by JamesJ, Special To NASCAR commentary and driver pictures, 2012 NASCAR schedule, video, Bench Racing With Steve and Charlie
Sundays of my youth consisted of NASCAR racing and cold bottles of Mountain Dew. Thirty years later not much has changed for me. However, nearly everything has changed in NASCAR.January 9, 2010 7:00 am UTC 2 Comments
Over the next several weeks we’ll be featuring car numbers in NASCAR history. We started with #50 and are working our way down the line. With each car number we’ll take a brief look at a couple stats related to the featured car number, but we’ll primarily spotlight either a driver, sponsor, car owner, manufacturer or other significant subject closely tied to the car number of the day.
Today’s subject closed out his career in the #36 car. While the stats he put up in the #36 car [Photo credit: Jayski.com] were not impressive when compared to earlier in his 13 year career, the fact that he was able to choose to walk away from the sport is a miracle in itself. Today, he uses his celebrity and NASCAR association to actually walk the tracks that he once competed on.
Stats for all cars running the #36:
- Number of Races: 541
- Number of Wins: 0
- Number of Top 5s: 32
- Number of Top 10s: 122
- Number of Poles: 5
Check out current NASCAR race statistics here at On Pit Row!
Spotlight Subject: Spotlight Subject: Driver Ernie Irvan
The year is 1994. Ernie Irvan would start the year off with champion caliber form. He already had one Daytona 500 win to his record from his 1991 season with Morgan-McClure Motorsports, but he was looking to take another in 1994 with car owner Robert Yates. He would win the first Gatorade Twin 125 Qualifier races and then go on to lead 84 laps in the Daytona 500 and finish in second place. The margin of victory over Irvan was 0.19 seconds and was handed to him by Sterling Marlin in car #4 which was owned by Morgan-McClure Motorsports (the team from which Irvan went through lawsuits the year before to free himself from). But don’t think for a minute he was second guessing his decision to join Robert Yates Racing [Photo of Irvan & Yates: credit Jayski.com]. Ernie would keep the hammer down on the start of the 1994 Cup season with phenomenal finishes. In the first 13 races he would finish outside the top 7 only once (a 33rd at Bristold due to engine failure). His strength during just these first 13 races was impressive! Check out the stats!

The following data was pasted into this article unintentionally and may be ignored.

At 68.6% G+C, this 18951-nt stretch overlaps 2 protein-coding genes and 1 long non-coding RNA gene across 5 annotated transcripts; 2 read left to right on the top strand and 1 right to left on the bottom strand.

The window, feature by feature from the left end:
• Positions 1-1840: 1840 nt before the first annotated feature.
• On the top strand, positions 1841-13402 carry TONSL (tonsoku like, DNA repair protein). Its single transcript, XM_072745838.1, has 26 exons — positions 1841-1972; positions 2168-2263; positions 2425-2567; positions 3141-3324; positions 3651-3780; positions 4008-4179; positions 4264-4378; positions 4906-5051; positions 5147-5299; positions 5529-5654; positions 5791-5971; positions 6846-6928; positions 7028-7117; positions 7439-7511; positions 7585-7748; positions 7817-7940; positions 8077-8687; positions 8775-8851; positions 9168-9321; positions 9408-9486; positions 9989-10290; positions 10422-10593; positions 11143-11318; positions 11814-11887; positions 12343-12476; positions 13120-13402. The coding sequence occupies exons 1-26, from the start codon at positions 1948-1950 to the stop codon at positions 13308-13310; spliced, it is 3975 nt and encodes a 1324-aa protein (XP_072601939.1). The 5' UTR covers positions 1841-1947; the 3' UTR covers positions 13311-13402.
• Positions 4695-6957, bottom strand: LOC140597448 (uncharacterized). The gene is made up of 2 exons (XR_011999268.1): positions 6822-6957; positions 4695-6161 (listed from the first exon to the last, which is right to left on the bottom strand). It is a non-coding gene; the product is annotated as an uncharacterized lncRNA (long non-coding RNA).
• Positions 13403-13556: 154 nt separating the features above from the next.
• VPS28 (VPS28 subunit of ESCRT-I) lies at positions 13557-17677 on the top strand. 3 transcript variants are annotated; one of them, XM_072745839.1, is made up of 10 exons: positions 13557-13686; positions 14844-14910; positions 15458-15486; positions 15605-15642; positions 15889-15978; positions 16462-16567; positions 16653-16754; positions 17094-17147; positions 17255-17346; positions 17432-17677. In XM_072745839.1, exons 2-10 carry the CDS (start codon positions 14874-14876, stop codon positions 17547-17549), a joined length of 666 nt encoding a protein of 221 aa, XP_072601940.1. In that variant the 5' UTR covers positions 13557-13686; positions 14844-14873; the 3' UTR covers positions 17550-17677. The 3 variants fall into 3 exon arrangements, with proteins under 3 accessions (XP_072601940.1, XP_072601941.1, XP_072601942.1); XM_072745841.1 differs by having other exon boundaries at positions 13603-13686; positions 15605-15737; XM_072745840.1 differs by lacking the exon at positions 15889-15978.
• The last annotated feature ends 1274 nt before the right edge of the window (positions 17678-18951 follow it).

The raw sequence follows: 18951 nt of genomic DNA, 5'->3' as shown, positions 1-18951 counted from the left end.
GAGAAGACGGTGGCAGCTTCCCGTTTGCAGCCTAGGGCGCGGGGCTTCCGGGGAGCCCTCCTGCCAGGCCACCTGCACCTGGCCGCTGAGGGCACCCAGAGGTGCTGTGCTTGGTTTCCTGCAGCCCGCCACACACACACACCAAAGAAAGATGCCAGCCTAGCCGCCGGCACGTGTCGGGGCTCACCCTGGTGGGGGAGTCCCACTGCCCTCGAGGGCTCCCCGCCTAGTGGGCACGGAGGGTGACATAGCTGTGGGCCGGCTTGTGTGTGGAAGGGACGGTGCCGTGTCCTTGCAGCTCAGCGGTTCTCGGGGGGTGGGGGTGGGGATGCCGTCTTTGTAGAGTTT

- 3 Wins
- 4 Second Place Finishes
- 10 Top Fives
- 4 Poles
- 1,408 Laps Led
- 1 33rd place DNF, thus an avearge finish of 5.3
Ernie was truly giving his competitors “the business” on the track. However, his championship run came to a halt later in the season after a tire failure sent his car slamming into the wall at over 170mph at MIS (Michigan International Speedway). He would need to be air lifted to the hospital and was given only the slightest change of survival. His lungs were damaged and he sustained severe brain damage. Amazingly, he would recover and take the stage during the season’s awards banquet to accept the 1994 Hard Charger Award. He was a “hard charger” too! Not only as evidenced by his performance at the beginning of the 1994 season, but also by the fact that after his recovery he made a concentrated focus to return to Cup level competition. And he would succeed in doing so too! Once he returned for Cup events it would take him only a dozen races to once again sit on the pole, and only 7 additional races to take the checkered flag at Loudon. He would go on to win two more races during his career with his final Cup victory coming at the track where he nearly lost his life 3 years earlier.
A move to MB2 Motorsports came in 1998 as Ernie would continue his Cup career in the #36 Skittles car. His career would end with the team and the #36 after competing in 51 races. During his ride in the #36 he would add 3 poles and 16 top ten finishes to his stats. In an eerie twist of fate, exactly 5 years after his near fatal wreck at MIS, Ernie would once again crash at Michigan requiring him to once again be flown to the hospital and once again be diagnosed with lung and brain damage. Yet the “hard charger” would recover from this accident as well. After making his recovery though he would also call it quits on racing.
Having been given the chance at life, twice, after such harrowing and similar accidents, Ernie put his “hard charger” drive to work on a new focus, helping others who suffer from Traumatic Brain Injury (TBI). He started his own organization named Race2Safety that focuses on educating parents and their children about head injuries and how to prevent it with safety equipment such as bicycle helmets. In addition to this organizations work, he also helped in LAPS Walk events held at NASCAR tracks during race weekends. Participants were given the unique opportunity to walk on the racetrack along with NASCAR drivers and other celebrities.
It’s unfortunate that Ernie’s career was cut short. But it’s nice to know that he was able to take those terrible events, survive them, and then come out on the other side to try and help others. Ernie Irvan is a leader on and off the track.